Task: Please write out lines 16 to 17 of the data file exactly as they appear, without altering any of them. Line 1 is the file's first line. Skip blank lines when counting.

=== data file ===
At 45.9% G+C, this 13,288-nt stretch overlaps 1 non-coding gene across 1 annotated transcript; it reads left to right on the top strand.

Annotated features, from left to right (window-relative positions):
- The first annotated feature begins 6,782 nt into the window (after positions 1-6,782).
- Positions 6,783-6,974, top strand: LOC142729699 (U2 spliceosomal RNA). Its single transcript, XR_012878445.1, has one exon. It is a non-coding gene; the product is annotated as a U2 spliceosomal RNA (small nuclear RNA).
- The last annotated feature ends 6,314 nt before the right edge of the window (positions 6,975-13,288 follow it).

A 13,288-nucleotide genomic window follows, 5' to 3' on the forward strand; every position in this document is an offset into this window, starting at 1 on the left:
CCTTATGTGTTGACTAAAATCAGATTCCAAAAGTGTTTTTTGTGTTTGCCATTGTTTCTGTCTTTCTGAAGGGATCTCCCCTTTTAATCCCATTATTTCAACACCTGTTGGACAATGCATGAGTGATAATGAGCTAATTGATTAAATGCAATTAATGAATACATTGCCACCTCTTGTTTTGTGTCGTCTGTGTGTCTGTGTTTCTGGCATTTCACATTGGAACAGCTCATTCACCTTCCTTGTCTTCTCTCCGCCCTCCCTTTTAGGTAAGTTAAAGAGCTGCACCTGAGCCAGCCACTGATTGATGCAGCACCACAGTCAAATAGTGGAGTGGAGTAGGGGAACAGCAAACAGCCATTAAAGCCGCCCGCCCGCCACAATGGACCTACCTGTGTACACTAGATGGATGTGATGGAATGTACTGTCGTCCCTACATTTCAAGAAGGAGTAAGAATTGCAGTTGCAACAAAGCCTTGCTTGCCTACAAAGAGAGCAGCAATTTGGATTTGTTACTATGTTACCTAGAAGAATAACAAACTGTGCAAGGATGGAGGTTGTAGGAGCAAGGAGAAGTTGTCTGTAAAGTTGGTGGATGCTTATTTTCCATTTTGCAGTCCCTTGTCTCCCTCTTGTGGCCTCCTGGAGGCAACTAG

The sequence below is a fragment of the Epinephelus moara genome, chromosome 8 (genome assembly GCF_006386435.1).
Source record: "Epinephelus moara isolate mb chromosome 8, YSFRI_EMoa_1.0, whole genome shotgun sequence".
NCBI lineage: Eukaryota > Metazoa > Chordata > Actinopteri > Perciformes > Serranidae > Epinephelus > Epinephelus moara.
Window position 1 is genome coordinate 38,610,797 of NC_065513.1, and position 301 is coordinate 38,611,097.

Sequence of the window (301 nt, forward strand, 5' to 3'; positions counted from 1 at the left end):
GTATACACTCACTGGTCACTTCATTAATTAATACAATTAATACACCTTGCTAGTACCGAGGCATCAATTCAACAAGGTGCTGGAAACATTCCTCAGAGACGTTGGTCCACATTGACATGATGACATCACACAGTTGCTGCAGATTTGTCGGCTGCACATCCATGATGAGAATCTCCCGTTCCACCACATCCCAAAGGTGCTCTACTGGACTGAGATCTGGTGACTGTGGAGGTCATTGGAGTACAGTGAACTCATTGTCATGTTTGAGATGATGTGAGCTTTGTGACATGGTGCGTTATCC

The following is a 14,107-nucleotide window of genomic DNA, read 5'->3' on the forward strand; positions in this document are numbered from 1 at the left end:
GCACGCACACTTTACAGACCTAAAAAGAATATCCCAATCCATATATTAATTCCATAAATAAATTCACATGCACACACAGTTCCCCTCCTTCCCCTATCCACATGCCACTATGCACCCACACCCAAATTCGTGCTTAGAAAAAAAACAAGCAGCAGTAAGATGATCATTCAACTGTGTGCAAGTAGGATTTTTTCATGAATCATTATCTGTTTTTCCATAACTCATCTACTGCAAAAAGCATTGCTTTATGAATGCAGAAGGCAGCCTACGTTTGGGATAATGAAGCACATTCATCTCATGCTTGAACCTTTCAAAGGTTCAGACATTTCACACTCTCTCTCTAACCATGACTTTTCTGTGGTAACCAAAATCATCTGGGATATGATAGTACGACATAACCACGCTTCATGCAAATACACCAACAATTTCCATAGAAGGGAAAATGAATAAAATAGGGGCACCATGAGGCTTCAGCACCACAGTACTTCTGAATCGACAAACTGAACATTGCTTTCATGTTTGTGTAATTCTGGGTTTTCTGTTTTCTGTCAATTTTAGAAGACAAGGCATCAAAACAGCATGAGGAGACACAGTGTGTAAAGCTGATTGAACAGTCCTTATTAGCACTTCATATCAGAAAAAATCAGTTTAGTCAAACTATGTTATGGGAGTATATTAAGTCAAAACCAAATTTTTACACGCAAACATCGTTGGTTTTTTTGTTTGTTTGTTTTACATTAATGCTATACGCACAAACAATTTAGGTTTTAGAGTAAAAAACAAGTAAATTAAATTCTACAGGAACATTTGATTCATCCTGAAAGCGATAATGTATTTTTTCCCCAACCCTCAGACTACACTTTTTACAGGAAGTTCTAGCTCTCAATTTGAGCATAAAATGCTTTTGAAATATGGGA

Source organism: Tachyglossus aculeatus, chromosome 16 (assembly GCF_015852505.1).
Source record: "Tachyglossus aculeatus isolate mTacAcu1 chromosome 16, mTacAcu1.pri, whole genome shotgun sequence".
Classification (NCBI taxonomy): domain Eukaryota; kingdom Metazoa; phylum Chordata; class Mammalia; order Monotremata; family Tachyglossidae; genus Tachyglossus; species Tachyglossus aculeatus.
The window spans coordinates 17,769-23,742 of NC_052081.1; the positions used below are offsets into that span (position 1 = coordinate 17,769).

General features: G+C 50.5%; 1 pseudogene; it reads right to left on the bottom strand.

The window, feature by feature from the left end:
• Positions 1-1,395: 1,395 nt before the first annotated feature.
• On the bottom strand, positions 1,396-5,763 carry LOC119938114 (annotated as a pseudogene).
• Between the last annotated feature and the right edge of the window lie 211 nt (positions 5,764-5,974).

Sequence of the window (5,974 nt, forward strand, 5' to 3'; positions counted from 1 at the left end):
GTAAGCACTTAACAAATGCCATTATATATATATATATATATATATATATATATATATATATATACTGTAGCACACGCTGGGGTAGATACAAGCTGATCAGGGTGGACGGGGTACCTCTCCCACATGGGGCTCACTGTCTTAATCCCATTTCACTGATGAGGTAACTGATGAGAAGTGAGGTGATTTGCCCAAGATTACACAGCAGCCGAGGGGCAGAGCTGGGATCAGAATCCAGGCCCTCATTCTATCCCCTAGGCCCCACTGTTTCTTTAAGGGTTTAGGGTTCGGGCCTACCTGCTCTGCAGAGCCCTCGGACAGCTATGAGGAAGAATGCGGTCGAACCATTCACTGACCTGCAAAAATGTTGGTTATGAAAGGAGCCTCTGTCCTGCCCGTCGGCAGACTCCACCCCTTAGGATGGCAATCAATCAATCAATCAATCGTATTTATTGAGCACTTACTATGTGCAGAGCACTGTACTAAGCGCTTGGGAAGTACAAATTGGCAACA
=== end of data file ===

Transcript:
Source organism: Tachyglossus aculeatus, chromosome 16 (assembly GCF_015852505.1).
Source record: "Tachyglossus aculeatus isolate mTacAcu1 chromosome 16, mTacAcu1.pri, whole genome shotgun sequence".